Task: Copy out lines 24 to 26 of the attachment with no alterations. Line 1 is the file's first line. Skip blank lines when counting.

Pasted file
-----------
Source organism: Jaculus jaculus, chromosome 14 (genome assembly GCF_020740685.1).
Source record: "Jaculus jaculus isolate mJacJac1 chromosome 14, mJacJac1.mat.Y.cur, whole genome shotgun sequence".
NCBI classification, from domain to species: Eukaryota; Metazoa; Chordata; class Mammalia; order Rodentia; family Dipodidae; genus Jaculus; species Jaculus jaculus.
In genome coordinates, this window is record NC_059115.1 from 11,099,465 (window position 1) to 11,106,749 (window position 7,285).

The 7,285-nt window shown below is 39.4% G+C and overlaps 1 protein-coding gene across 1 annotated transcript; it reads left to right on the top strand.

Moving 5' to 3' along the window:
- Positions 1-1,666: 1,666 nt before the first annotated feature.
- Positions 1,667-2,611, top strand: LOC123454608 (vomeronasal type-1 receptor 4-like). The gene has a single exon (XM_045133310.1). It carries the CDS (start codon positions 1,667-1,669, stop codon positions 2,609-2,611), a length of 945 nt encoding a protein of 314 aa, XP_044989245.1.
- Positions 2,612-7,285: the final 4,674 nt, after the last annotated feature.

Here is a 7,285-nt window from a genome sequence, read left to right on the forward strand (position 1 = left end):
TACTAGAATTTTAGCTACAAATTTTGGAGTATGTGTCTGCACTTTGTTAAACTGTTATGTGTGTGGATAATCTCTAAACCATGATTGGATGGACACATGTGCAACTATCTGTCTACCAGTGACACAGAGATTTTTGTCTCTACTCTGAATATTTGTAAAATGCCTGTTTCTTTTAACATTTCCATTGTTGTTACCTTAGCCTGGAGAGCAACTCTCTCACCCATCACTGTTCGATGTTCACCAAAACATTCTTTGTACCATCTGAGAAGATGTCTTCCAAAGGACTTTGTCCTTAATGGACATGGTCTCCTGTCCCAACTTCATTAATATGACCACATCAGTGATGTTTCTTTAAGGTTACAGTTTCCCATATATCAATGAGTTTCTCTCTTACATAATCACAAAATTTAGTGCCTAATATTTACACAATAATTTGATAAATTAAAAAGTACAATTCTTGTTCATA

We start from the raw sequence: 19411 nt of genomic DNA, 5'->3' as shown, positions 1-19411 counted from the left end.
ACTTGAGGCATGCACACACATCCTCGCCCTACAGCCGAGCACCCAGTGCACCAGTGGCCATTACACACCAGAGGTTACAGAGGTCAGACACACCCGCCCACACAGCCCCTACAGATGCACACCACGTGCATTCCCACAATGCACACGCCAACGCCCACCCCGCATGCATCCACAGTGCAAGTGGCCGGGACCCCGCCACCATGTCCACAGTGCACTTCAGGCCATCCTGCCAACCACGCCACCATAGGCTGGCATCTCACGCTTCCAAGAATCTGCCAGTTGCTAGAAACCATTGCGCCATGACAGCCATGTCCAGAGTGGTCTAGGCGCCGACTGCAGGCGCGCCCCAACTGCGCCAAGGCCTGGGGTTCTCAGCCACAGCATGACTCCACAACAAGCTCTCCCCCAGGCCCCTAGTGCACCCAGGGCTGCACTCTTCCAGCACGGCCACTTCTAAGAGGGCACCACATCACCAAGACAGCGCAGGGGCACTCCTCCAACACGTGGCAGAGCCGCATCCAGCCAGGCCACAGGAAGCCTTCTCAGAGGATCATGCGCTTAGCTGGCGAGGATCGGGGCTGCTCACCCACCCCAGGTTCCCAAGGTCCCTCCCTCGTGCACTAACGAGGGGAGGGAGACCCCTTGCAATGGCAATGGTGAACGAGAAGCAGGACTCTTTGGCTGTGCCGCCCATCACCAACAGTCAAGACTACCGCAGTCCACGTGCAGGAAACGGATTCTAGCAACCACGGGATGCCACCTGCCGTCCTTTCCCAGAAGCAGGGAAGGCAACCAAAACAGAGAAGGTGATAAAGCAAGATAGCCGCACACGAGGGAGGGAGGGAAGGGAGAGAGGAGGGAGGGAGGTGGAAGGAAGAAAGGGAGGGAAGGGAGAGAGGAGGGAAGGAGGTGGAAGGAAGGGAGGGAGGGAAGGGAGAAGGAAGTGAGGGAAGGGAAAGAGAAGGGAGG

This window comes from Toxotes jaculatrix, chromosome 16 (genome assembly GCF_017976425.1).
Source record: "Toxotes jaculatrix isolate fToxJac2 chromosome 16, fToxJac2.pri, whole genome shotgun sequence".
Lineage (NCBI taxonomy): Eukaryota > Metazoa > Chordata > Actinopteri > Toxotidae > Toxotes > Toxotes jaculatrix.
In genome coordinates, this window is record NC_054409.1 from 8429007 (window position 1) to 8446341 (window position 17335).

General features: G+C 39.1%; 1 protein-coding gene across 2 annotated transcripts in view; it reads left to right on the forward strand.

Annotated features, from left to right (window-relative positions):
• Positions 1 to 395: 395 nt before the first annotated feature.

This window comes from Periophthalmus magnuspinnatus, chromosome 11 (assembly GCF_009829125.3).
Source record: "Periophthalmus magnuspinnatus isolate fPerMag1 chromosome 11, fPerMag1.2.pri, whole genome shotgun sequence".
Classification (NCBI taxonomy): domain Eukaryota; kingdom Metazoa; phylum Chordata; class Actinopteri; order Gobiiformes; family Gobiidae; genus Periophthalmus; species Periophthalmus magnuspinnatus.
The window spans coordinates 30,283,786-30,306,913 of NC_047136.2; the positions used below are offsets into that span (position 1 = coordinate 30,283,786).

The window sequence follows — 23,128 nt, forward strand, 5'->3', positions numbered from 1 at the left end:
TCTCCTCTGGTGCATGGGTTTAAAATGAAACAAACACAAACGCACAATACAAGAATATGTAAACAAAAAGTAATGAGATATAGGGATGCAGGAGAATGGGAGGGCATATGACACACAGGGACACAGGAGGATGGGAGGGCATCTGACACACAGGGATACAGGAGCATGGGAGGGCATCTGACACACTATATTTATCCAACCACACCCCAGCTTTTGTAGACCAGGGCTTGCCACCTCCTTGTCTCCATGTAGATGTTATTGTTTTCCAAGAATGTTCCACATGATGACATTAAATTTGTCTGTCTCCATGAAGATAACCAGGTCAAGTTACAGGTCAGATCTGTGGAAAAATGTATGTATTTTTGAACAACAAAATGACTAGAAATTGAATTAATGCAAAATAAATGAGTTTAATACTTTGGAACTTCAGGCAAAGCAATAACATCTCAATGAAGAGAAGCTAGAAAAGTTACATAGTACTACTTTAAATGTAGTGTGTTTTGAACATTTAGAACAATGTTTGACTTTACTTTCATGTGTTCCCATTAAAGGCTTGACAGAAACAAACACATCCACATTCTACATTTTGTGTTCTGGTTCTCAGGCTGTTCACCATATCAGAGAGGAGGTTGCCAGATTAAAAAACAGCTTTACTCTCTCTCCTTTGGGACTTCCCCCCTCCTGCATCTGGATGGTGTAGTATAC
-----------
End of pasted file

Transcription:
The window spans coordinates 30,283,786-30,306,913 of NC_047136.2; the positions used below are offsets into that span (position 1 = coordinate 30,283,786).

The window sequence follows — 23,128 nt, forward strand, 5'->3', positions numbered from 1 at the left end:
TCTCCTCTGGTGCATGGGTTTAAAATGAAACAAACACAAACGCACAATACAAGAATATGTAAACAAAAAGTAATGAGATATAGGGATGCAGGAGAATGGGAGGGCATATGACACACAGGGACACAGGAGGATGGGAGGGCATCTGACACACAGGGATACAGGAGCATGGGAGGGCATCTGACACACTATATTTATCCAACCACACCCCAGCTTTTGTAGACCAGGGCTTGCCACCTCCTTGTCTCCATGTAGATGTTATTGTTTTCCAAGAATGTTCCACATGATGACATTAAATTTGTCTGTCTCCATGAAGATAACCAGGTCAAGTTACAGGTCAGATCTGTGGAAAAATGTATGTATTTTTGAACAACAAAATGACTAGAAATTGAATTAATGCAAAATAAATGAGTTTAATACTTTGGAACTTCAGGCAAAGCAATAACATCTCAATGAAGAGAAGCTAGAAAAGTTACATAGTACTACTTTAAATGTAGTGTGTTTTGAACATTTAGAACAATGTTTGACTTTACTTTCATGTGTTCCCATTAAAGGCTTGACAGAAACAAACACATCCACATTCTACATTTTGTGTTCTGGTTCTCAGGCTGTTCACCATATCAGAGAGGAGGTTGCCAGATTAAAAAACAGCTTTACTCTCTCTCCTTTGGGACTTCCCCCCTCCTGCATCTGGATGGTGTAGTATAC